ES: So we spend a lot of money, on what we call paid media. And it’s a critical part of our marketing motion to track… traffic to the site that we attribute back to paid. And then we can track it all the way back to leads pipeline ACV. And so… yes, we, on one hand, we measure it very closely because we spend many millions of dollars on paid media. On the other hand, there’s always an argument from the paid media team that paid media… has a larger benefit than what we can measure in direct attribution that, they feel. And I understand this argument that a paid impression or many paid impressions could lead to someone just typing going to their browser and typing www.Salesforce.com in their browser. And all of a sudden they show up in our organic metrics. And I totally get that. And so we’re currently having a lot of discussion about this and we said, well let’s run some experiments and see if we can quantify some of this where we kind of turn certain things up and down and look at the downstream effects of things that we can’t do direct attribution on because we are literally spending tens of millions of dollars, in certain places. It’s important that we have kind of directional understanding of these things or we’re you know, just guessing and so…

AL: It’s literally worth finding out. I would say.

ES: It’s worth finding out. It’s a lot of money. And so, you know, we’ve debated some of these things for years and it’s like, well, let’s do some tests and let’s accept the fact that, you know, a test might impact the business in the very short term, but that might give us an insight that will help us do the right thing for the long term. And so, we are literally in the middle of a large discussion about some of that right now and we are seeing up some tests and we’re going to kind of look at causality which is really hard to do because how long you run it, how, you know, how can we interpret the data? But we have some very smart people looking at this and we’ll see what we’ll see what happens.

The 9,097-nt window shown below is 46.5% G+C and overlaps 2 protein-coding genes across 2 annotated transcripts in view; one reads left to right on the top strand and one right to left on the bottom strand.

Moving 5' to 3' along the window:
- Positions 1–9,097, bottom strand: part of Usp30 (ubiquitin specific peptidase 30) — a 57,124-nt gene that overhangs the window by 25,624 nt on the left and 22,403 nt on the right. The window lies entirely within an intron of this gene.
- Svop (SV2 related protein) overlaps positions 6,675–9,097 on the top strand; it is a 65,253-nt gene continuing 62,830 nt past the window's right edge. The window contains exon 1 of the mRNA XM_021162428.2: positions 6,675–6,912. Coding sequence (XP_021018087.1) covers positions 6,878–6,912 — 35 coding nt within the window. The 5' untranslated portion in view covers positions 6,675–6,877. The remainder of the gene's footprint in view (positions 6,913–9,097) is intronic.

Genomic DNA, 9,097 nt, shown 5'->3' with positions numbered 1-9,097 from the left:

AL: Sounds super interesting. I can honestly say that, but as we round up, would you have any closing thoughts that you would like to share with our audience?

ES: No, I would just like to, you know, thank you for the opportunity to share our story. I’m gonna be really, my goal is to be really transparent about our digital transformation in Salesforce. I’m happy to share what we’re doing. I’m gonna try to share what’s working and what’s not working. I’m gonna try to share some of the things we’ve learned about the organization, the methodology, the tech, Stack, the design, I want to try to be radically transparent in our own kind of journey is gonna be a multiyear journey. So if you have any questions or if you’d like me to post on a specific topic, I’m happy to answer.

AL: Okay, fantastic for our audience? Is there any place that should follow you? I know you’re very active on LinkedIn. Any other thing we should know about?

ES: No, not really. I am, I know I should invest more time and I’m pushing my team on this to, instead of just cranking out a quick post on LinkedIn to actually do what I should do as a digital marketer, which is write a blog post that goes on our blog that drives traffic to our site that potentially converts to leads and opportunities to drive our business. And so I’ll say that giving myself a hard time that like it’s just easy for me to open up in something out and not have to really think about it. But that is where I want to go. I want to start actually logging out more formal communications about these things, but I haven’t started yet.

AL: All right. Well, shout out to the audience. If you have any questions for Eric, feel free to comment on YouTube or LinkedIn or wherever you’re following. And then, Eric, the pleasure was absolutely mine. Thank you for being on this episode and thank you so much for your time.

ES: You bet. Thank you.